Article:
Background:Escherichia coli, particularly the adherent-invasive E. coli (AIEC) pathovar, has been increasingly implicated in the ethiopathogenesis of Crohn's disease (CD). We describe the richness, abundance, diversity, and pathogenic features of E. coli and AIEC strains that colonize the intestinal mucosa.
Methods: Approximately 100 E. coli colonies per biopsy from 20 CD patients (18 biopsies from colon and 23 from ileum) and 28 healthy controls (C) (25, colon; 27, ileum) were isolated. Repetitive extragenic palindrome-polymerase chain reaction (Rep-PCR) and pulsed field gel electrophoresis (PFGE) were used to analyze the clonality of isolates. For AIEC identification, adhesion and invasion assays were performed over Intestine-407 cells, and the capacity to survive and replicate intracellularly was determined over macrophages J774. The serotypes, phylotypes, and genotypes (19 virulence genes) of strains were also investigated.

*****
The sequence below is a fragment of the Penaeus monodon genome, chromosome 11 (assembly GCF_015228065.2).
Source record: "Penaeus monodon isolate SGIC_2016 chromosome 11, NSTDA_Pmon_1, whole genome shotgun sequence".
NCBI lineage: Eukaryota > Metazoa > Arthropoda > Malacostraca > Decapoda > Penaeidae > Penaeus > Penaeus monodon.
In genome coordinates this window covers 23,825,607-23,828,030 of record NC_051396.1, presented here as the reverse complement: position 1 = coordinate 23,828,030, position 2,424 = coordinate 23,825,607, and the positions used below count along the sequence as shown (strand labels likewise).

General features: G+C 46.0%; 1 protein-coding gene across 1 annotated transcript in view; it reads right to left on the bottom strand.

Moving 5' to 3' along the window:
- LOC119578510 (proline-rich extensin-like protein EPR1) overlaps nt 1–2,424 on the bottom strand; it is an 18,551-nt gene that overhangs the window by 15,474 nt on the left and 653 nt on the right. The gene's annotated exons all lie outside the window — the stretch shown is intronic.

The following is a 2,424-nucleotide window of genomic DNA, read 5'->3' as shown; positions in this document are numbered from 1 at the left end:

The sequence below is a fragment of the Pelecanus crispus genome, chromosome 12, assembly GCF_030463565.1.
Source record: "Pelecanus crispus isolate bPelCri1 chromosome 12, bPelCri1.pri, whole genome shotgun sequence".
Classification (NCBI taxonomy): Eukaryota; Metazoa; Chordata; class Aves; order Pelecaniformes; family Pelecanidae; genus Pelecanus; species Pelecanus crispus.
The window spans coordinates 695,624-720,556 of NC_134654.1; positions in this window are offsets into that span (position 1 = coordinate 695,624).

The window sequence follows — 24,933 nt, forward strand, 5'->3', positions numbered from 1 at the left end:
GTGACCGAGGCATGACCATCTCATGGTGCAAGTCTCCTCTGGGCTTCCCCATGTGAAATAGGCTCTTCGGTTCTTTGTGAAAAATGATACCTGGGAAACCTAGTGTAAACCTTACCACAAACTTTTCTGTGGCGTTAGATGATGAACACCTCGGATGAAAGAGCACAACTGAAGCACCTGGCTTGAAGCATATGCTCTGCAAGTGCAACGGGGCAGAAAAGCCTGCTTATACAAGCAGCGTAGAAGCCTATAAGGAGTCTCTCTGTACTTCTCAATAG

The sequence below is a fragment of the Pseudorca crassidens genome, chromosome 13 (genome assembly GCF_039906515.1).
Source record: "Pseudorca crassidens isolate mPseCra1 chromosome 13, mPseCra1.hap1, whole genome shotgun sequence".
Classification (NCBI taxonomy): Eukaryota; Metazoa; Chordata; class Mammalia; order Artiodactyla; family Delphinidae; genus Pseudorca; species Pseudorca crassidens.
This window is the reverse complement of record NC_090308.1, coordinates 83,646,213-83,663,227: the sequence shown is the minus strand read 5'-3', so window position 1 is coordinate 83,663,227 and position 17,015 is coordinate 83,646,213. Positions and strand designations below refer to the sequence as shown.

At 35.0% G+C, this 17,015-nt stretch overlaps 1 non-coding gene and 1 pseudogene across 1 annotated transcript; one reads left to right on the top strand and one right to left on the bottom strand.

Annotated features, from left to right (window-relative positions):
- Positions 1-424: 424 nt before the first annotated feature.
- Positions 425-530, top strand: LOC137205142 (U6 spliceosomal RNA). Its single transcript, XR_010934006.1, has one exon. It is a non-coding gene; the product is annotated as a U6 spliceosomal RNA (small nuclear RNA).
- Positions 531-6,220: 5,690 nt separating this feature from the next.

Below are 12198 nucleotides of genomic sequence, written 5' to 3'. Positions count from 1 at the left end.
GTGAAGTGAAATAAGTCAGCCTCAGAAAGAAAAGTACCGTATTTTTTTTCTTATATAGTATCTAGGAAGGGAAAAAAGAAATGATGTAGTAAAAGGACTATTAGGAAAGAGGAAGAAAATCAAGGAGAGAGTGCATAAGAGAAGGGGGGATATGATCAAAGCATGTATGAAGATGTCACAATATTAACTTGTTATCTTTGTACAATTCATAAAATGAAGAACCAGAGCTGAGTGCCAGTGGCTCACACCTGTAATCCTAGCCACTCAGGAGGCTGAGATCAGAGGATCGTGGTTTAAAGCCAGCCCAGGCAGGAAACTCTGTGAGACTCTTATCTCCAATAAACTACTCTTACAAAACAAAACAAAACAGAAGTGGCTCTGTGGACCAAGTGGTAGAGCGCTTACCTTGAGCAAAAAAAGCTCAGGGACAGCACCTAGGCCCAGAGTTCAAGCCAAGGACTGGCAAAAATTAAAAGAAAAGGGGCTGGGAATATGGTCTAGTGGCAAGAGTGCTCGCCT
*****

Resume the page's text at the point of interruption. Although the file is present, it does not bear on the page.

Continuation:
Results: Mucosa-associated E. coli richness (E. coli subtypes/patient: C = 2.0 ± 1.0; CD = 2.1 ± 1.3) and diversity (Shannon Index: H'C: 2.1 ± 0.6; H'CD: 2.5 ± 0.8) were similar between CD and C, but higher E. coli counts were characteristic of CD patients (P = 0.010), particularly those with Crohn's ileitis (P = 0.001). Host-specific pulsotypes shared virulence features of ExPEC at similar frequencies between CD and C, except for iucD, which was more prevalent in E. coli from controls (C: 75%, CD: 40%, P = 0.027). In contrast, greater AIEC prevalence (% subjects with AIEC: CD = 51.9%; C = 16.7%; P = 0.003), abundance (% AIEC/E. coli: CD = 3.8 ± 5.0%; C = 1.5 ± 3.8%; P = 0.039), and richness (number of AIEC subtypes: CD = 0.8 ± 1.4; C = 0.2 ± 0.4; P = 0.015) of E. coli strains belonging to the AIEC pathovar was observed for CD patients. AIEC subtypes showed a high variability of seropathotypes and pulsotypes, although the B2 phylogroup was the most prevalent (AIEC: 64%, non-AIEC: 38%, P = 0.044).
Conclusions: New data about ecological parameters of AIEC reinforces the implication of AIEC in CD.
(Inflamm Bowel Dis 2009)